An independent investigation into allegations of misconduct in US women’s soccer released Monday found “systemic” abuse and sexual misconduct by coaches.
The probe by former acting US attorney general Sally Yates and the King & Spalding law firm uncovered verbal and emotional abuse and sexual misconduct, including a pattern of “sexually charged comments, unwanted sexual advances and touching and coercive sexual intercourse.”
The 172-page report included interviews with more than 200 National Women’s Soccer League players — many of them members of US national teams — and detailed patterns of abuse from team coaches, manipulation and tirades plus retaliation for those who complained.
“Our investigation has revealed a league in which abuse and misconduct — verbal and emotional abuse and sexual misconduct — had become systemic, spanning multiple teams, coaches and victims,” Yates wrote in the report’s executive summary.
“Abuse in the NWSL is rooted in a deeper culture in women’s soccer that normalizes verbally abusive coaching and blurs boundaries between coaches and players,” she added.
“The players who have come forward to tell their stories have demonstrated great courage. It’s now time that the institutions that failed them in the past listen to the players and enact the meaningful reform players deserve.”
The investigation began after a 2021 report by The Athletic about abusive behavior and sexual misconduct by former Portland Thorns manager Paul Riley.
That report said complaints were brought to former US Soccer Federation president Sunil Gulati but no action was taken by USSF against Riley. Although he eventually was fired by the Thorns, Riley was hired to coach another NWSL team.
“The verbal and emotional abuse players describe in the NWSL is not merely ‘tough’ coaching,” Yates wrote.
“And the players affected are not shrinking violets. They are among the best athletes in the world. They include members of the US Women’s national team, veterans of multiple World Cup and Olympic tournaments.”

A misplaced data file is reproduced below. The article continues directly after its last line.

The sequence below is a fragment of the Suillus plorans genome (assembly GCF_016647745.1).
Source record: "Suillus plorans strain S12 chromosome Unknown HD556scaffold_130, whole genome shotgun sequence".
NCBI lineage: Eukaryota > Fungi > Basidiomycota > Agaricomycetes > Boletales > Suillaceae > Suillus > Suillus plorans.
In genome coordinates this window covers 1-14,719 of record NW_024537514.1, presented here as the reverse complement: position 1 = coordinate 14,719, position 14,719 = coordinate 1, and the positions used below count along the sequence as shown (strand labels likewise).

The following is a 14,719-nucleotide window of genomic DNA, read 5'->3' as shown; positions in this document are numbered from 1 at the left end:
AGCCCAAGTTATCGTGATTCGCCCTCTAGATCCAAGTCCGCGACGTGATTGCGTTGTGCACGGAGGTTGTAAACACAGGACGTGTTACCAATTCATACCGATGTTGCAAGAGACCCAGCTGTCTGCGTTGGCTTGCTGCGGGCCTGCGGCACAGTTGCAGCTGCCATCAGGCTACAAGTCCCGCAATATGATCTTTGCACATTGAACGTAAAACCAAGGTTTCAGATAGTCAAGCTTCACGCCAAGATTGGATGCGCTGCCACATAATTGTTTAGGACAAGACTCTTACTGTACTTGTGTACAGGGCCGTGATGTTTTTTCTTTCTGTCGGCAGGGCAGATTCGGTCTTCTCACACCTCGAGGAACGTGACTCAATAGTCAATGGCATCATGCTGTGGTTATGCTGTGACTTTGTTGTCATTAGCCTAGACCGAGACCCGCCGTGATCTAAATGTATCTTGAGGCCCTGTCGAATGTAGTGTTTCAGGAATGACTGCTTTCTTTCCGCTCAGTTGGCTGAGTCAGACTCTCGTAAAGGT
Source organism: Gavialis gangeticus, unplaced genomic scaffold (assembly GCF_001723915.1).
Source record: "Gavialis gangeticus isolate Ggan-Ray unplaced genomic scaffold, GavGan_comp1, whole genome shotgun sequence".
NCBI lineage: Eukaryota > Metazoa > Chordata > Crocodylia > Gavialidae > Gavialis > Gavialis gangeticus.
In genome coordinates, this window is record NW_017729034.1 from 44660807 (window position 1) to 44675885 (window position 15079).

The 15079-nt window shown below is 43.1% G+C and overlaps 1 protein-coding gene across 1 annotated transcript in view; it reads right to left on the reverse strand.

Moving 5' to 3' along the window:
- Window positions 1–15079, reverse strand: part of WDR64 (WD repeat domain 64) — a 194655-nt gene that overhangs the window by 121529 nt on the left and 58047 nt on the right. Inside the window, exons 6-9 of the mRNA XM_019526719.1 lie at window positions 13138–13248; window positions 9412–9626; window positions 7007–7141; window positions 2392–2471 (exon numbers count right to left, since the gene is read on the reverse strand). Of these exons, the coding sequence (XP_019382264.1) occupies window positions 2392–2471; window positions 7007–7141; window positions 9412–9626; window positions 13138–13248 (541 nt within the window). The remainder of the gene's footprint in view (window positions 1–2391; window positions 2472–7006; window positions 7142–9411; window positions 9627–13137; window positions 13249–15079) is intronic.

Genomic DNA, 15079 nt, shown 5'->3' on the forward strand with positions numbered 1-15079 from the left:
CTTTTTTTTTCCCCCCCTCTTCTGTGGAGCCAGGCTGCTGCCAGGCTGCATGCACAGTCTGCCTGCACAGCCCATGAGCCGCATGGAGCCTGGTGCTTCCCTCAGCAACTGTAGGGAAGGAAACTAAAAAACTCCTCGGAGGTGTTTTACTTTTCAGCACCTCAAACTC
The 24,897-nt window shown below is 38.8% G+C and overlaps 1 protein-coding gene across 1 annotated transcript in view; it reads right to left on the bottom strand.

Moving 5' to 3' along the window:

Rory Dames coached the Chicago Red Stars from the NWSL’s start until resigning last November. The report outlined his obscenities and verbal abuse and insults to players, saying a sexualized workplace led to multiple improper sexual relationships with players.
Christy Holly was a coach with Sky Blue for half a season in 2016 before departing after complaints of verbal abuse and an improper relationship, the report said.
Holly was hired last year by expansion club Racing Louisville, where verbal and emotional abuse was repeated and he was fired after sexually coercing and groping a player.
The NWSL, in a statement, promised “systemic reform” to make the league one “with safe and professional environments to train and compete” and acknowledged the “anxiety and mental strain” for women reliving traumatic incidents.
“We continue to admire their courage in coming forward to share their stories,” it said. “We know we must learn from and take responsibility for the painful lessons of the past in order to move the league into a better future.”
The report found teams, league officials and the USSF “repeatedly failed to respond appropriately when confronted with player reports and evidence of abuse,” and “failed to institute basic measures to prevent and address it, even as some leaders privately acknowledged the need for workplace protection.”
That allowed abusive coaches to move from club to club with positive remarks that concealed misconduct.
“Those at the NWSL and USSF in a position to correct the record stayed silent,” the report said. “And no one at the teams, the league or the federation demanded better of coaches.”
– ‘Heartbreaking’ –
USSF president Cindy Parlow Cone, a former US women’s national team player who took charge in 2020, said measures are already underway to prevent such violations from happening again.
“This investigation’s findings are heartbreaking and deeply troubling,” Cone said. “The abuse described is inexcusable and has no place on any playing field, in any training facility or workplace.
“US Soccer is fully committed to doing everything in its power to ensure that all players –- at all levels –- have a safe and respectful place to learn, grow and compete.”
Federation initiatives include online and text systems for reporting incidents, tighter verifying of coaches and referees, and background screening.
“US Soccer and the entire soccer community have to do better,” Cone said. “I have faith that we can use this report and its recommendations as a critical turning point for every organization tasked with ensuring player safety.”
A new office of participant safety will be established to address the findings and act on recommendations.
“We’re taking the immediate action that we can today,” Cone said. “We can create meaningful, long-lasting change throughout the soccer ecosystem,” Cone said.
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